During the war for Texas independence, one man leaves the Alamo before the end (chosen by lot to help others' families) but is too late to accomplish his mission, and is branded a coward. ...
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A stranger in a Western cattle-town behaves with remarkable self-assurance, establishing himself as a man to be reckoned with. The reason appears with his stock: a herd of sheep, which he ... See full summary »
A Union ex-officer plans to sell up to Anchor Ranch and move east with his fiancee, but the low price offered by Anchor's crippled owner and the outfit's bully-boy tactics make him think ... See full summary »
Edward G. Robinson
In the western frontier town of Cross Creek storekeeper George Temple is a polite and soft spoken man with a secret past.When three bank robbers on the lam stop in town to change horses George Temple's past comes back to haunt him.
Audie Murphy comes into his own as a Western star in this story. Wrongly accused by crooked railroad officials of aiding a train heist by his old friends the Daltons, he joins their gang ... See full summary »
Two friends return home after their discharge from the army after the Civil War. However, one of them has had deep-rooted psychological damage due to his experiences during the war, and as ... See full summary »
A small farmer and rancher is being harassed by his mighty and powerfull neighbour. When the neighbour even hires gunmen to intimidate him he has to defend himself and his property by means... See full summary »
Murphy deserts the Union Army to warn former Texas neighbors of impending Indian attacks triggered by Army massacre. He overcomes initial distrust and convinces the homesteaders (all women ... See full summary »
During the war for Texas independence, one man leaves the Alamo before the end (chosen by lot to help others' families) but is too late to accomplish his mission, and is branded a coward. Since he cannot now expose a gang of turncoats, he infiltrates them instead. Can he save a wagon train of refugees from Wade's Guerillas? Written by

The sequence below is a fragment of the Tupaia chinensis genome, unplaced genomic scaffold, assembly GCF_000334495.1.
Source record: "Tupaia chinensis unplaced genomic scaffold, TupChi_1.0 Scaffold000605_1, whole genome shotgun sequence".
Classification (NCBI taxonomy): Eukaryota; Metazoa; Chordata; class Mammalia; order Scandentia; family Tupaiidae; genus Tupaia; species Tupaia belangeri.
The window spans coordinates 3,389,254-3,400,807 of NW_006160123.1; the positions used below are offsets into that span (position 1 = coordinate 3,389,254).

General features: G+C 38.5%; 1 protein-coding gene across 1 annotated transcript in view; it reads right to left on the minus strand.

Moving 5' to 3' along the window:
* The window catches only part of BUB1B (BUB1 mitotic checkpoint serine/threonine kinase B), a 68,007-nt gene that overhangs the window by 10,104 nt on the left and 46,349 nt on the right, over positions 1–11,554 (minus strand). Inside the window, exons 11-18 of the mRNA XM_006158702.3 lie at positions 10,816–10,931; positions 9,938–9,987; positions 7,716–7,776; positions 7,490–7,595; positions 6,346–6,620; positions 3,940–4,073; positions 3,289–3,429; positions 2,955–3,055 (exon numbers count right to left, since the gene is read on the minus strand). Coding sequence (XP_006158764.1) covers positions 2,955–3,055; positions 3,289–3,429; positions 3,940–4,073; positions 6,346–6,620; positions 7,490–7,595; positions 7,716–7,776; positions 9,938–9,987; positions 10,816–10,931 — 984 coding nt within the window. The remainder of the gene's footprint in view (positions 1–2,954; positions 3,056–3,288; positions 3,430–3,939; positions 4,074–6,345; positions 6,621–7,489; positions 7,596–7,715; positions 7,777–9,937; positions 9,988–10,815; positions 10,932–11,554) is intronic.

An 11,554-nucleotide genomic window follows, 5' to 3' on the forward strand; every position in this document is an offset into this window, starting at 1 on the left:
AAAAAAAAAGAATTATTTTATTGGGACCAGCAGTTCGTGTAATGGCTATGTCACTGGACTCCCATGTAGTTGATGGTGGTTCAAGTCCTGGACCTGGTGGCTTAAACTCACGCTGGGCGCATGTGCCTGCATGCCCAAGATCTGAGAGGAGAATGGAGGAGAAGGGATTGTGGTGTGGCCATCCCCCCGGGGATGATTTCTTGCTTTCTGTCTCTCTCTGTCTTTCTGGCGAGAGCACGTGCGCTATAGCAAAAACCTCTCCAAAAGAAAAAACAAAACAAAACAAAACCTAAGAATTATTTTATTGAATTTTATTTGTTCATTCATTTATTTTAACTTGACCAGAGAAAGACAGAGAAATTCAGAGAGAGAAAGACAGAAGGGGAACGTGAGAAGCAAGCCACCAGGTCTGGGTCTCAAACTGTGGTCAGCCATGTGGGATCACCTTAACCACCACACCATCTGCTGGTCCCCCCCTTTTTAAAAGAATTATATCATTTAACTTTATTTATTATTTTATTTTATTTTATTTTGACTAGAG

Rod Crawford <firstname.lastname@example.org>
Opening credits: The story of Texas symbolizes the spirit of independence so close to the heart of all Americans. Her people fought for Mexico's freedom from Spain and lived peacefully as a separate province until... ... General Santa Anna seized the presidency of Mexico. They were then faced with the prospect of military government or war. General Sam Houston was entrusted with the task of mapping a course of action that would determine the future of Texas .... See more »
The one-armed man as he exits the river at the last scenes of the movie reveals his hidden arm in the back of his pants. See more »
[Reb is complaining about being cooped up in the Alamo]
If you get tired of it here, why don't you walk out?
I think the biggest mistake I ever made was when I walked in.
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Drawing straws (or in this case beans) Texas patriot Glenn Ford is picked to leave the Alamo in order to evacuate his and his neighbor's families, only to find them all dead at the hands of marauders and himself branded a coward.
Starting with a fairly colorful, low-budget Alamo siege (shot on a sound-stage!), this is pretty compelling all the way, with an excellent, hard-boiled performance from Ford and nice direction from the great Budd Boetticher, one of the best unsung western filmmakers ever.
This is almost as good as Boetticher's later collaborations with Randolph Scott. My only problem is that this wasn't shot in widescreen.
As far as the supporting cast goes, Chill Wills is always fun to watch, while the incredibly beautiful Julie Adams is always fun to look at, and Neville Brand delivers some great, macho, swaggering villainy that easily overshadows the more subdued Victor Jory.
On the other hand, I can't quite understand the Golden Globe win by Hugh O'Brian. He's okay, but slightly bland as Ford's main accuser.
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